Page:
Pacific Northwest Snowpack Report – December 2016

Pacific Northwest Snowpack Report – December 2016

If it seems like you’ve gotten a lot of snow so far this season, you’re not wrong. All of Oregon is above average for snowfall thus far, as well as most of Washington and southern Idaho. This is good for improving our ongoing drought situation, especially in eastern Oregon where the drought is still keeping a tight hold.

Current map of snow cover in the United States. Source: NOAA/U.S. Navy

Right now, snow is covering the ground in all of Idaho, as well as a large portion of Washington and Oregon east of the Cascades. Much of what is on the ground now in the Columbia Basin and Spokane Valley will continue to melt today, with temperatures in the mid-40s right now at Pasco and in the mid-30s in Spokane. This is unfortunate for people in the lowlands that love snow, but what is important to keep us moving out of the drought is snow in the mountains.

We need snow in the mountains because come Spring and Summer, this snow will melt and provide a controlled amount of water to our rivers that we can then use for drinking and farming. It is important that this snow comes, and it is important that it doesn’t all melt before May as has happened in years past. Here’s a specific look at what we have right now:


Current Snowpack compared to the median for this time of year. Source: USDA/NRCS.


Areas east of the Cascades are right around normal with areas west being fairly above normal for this time of the season. These numbers are significantly higher than they have been during the years of “the Blob,” when we got plenty of precipitation but no cold weather to make it snow. Already we’ve seen a couple of major snow storms which brought snow to the lowlands. Long-range weather models are hinting at the idea of another one next week, along with an arctic blast that could plunge the Columbia Basin back below zero.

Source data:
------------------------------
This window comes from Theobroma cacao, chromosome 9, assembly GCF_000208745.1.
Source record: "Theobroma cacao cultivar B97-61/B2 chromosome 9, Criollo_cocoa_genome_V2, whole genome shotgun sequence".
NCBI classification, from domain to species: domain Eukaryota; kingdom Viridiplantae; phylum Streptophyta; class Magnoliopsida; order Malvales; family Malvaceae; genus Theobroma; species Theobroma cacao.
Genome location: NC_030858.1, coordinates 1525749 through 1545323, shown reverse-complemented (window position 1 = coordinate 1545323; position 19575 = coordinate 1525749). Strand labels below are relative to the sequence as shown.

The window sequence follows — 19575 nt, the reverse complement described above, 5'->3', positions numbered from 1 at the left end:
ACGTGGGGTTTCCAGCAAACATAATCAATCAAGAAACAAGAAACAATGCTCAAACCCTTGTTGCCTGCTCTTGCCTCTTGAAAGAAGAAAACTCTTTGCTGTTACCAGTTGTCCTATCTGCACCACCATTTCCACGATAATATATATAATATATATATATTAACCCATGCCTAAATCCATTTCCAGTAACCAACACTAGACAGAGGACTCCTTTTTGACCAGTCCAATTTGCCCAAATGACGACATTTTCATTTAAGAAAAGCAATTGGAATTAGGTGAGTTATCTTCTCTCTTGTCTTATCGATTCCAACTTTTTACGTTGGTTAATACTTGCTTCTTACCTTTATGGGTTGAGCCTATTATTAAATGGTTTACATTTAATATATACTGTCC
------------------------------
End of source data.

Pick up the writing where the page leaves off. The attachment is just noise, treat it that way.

At this point, all the west slopes of the Cascades and Olympic Mountains need to do is to maintain their snowpack into the Spring. East of the Cascade Crest, it wouldn’t hurt to have some more significant snowfall.

I can remember crossing Snoqualmie Pass in late March 2015 and having it be completely green and snow free. This is the kind of situation that we don’t want to have.


Current Snowpack compared to the median for this time of year. Source: USDA/NRCS.

All of Oregon is above average for this time of year, and much of the state is significantly above average. Several storms have come across the area with one creating mass chaos on the roads in Portland and dropping 20 inches of snow in Bend.

This snow is going to aid in relieving the drought situation on the east side of the state. Conditions continue to improve, but more snow up in the Wallowas and Blues would help that process.


Current Snowpack compared to the median for this time of year. Source: USDA/NRCS.

Idaho is the state having the biggest issue so far this season (but remember, it’s still only December). Areas in the Panhandle stand most in need of snow, though the snowpack up north of Coeur d’Alene is certainly not at a crisis level.

In southern Idaho, the story is significantly different with a few isolated pockets of below-average snow. Where I live in the Henrys Fork drainage has two feet of snow on the ground, something my neighbor tells me isn’t normal until late-January or even February. The amount of snow on the ground in southern Idaho is good, so long as we can keep it.

This is, however, unfortunate for me because I am already sick of the snow and it’s not even January yet.

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